Can more business ethics teaching halt corruption in companies?

South African Journal of Philosophy 22 (2):128-138 (2003)
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This article deals with the question of whether an increased teaching of business ethics can/will have a positive effect on the fight against corruption in companies. It is written from a (South) African perspective. Statistics about the alarming state of corruption in South African businesses are provided in the beginning. A Hegelian approach to the problem, in terms of which theory can and does influence practice, is compared to a Marxist approach, in terms of which theory is only a reflection of practice. The author chooses a position that mediates between these two extremes. In the end, he develops a model that relies heavily on the idea of an ethics of responsibility that draws on Aristotle's idea of phronesis (practical wisdom based on deliberation). The practical implications of these ideas for the utilization of business ethics teaching in companies are consequently spelt out. While more teaching of this discipline cannot guarantee better morals in a company, it can better equip all involved to deal with the ever-increasing moral problems that business people have to deal with. S. Afr. J. Philos. Vol.22(2) 2003: 128–138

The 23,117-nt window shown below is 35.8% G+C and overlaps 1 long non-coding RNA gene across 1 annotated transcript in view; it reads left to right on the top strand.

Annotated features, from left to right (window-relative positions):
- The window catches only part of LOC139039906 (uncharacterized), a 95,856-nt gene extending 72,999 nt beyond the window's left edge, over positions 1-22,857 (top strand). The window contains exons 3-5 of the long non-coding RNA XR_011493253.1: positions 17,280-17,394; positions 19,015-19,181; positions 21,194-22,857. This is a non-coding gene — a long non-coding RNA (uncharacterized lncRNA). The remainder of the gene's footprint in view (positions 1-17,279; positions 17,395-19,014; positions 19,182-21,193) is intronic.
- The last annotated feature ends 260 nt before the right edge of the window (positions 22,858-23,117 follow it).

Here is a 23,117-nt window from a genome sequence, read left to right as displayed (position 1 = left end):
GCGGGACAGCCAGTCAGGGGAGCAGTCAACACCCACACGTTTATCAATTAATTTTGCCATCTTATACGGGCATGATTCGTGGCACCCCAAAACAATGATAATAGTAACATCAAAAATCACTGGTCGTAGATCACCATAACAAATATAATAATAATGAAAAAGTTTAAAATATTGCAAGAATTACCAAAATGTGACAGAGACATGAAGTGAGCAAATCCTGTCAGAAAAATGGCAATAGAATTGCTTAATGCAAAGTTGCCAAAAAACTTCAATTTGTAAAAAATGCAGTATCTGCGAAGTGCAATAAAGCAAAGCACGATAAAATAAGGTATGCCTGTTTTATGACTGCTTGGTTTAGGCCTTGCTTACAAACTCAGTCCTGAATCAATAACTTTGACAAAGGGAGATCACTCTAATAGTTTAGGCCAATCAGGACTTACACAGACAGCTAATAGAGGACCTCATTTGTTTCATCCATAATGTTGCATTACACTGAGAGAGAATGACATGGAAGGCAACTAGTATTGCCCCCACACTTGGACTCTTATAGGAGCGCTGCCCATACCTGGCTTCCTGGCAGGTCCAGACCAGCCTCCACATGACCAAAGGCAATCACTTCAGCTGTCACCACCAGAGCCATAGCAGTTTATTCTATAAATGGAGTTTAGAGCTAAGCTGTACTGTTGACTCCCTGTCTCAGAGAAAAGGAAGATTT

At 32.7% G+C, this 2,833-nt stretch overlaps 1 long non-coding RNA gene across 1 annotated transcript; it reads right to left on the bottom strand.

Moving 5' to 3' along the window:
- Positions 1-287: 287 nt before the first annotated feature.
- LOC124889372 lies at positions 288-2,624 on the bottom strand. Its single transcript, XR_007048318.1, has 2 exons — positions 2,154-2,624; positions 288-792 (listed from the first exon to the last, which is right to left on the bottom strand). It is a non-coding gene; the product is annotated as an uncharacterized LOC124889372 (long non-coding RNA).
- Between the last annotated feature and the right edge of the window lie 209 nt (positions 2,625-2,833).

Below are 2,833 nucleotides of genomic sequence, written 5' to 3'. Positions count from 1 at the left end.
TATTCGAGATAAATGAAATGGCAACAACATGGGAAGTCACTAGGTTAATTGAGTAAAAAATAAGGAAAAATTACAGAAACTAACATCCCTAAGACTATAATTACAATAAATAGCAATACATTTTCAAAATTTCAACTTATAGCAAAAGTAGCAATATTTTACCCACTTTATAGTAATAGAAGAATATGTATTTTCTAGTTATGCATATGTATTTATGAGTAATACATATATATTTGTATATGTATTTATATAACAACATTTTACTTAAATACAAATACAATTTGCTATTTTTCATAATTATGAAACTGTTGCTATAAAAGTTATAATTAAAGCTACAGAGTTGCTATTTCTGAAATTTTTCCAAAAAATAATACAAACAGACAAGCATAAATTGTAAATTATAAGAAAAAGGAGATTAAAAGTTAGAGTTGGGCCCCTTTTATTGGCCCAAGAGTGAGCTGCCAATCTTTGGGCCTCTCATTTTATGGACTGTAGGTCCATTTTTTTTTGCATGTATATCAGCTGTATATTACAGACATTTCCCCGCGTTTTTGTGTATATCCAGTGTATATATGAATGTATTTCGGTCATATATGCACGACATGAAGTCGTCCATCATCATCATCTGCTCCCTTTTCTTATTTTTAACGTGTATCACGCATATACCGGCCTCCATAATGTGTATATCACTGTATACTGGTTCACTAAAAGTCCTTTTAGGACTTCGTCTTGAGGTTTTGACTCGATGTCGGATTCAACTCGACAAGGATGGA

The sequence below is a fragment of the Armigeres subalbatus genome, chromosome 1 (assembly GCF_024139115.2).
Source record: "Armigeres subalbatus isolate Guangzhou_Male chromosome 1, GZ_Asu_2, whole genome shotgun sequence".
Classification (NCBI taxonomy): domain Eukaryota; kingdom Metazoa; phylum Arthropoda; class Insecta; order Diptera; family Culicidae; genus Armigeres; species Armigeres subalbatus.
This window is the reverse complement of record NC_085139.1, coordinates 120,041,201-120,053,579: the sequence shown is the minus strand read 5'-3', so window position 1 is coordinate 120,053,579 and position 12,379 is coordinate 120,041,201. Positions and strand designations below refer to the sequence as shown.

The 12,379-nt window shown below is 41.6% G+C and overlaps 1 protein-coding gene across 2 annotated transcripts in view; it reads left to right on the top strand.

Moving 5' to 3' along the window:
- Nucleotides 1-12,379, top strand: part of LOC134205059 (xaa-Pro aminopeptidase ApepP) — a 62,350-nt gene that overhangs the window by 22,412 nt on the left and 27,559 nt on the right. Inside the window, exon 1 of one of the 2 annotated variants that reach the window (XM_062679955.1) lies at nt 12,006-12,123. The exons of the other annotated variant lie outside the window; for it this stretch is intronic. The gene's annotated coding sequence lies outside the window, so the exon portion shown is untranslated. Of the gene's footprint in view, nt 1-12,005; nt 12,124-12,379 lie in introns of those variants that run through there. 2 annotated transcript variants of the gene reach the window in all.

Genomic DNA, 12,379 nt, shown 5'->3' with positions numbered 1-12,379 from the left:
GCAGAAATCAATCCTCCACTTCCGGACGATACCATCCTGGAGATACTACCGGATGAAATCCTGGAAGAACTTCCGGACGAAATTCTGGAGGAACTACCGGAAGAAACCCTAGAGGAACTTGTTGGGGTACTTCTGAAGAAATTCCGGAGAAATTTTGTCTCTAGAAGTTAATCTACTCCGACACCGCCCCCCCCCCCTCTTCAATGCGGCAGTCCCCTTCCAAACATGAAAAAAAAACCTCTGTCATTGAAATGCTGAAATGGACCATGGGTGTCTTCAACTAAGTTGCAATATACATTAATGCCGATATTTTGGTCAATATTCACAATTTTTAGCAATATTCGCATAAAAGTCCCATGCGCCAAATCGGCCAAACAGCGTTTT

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Anton A van Niekerk
University of Stellenbosch

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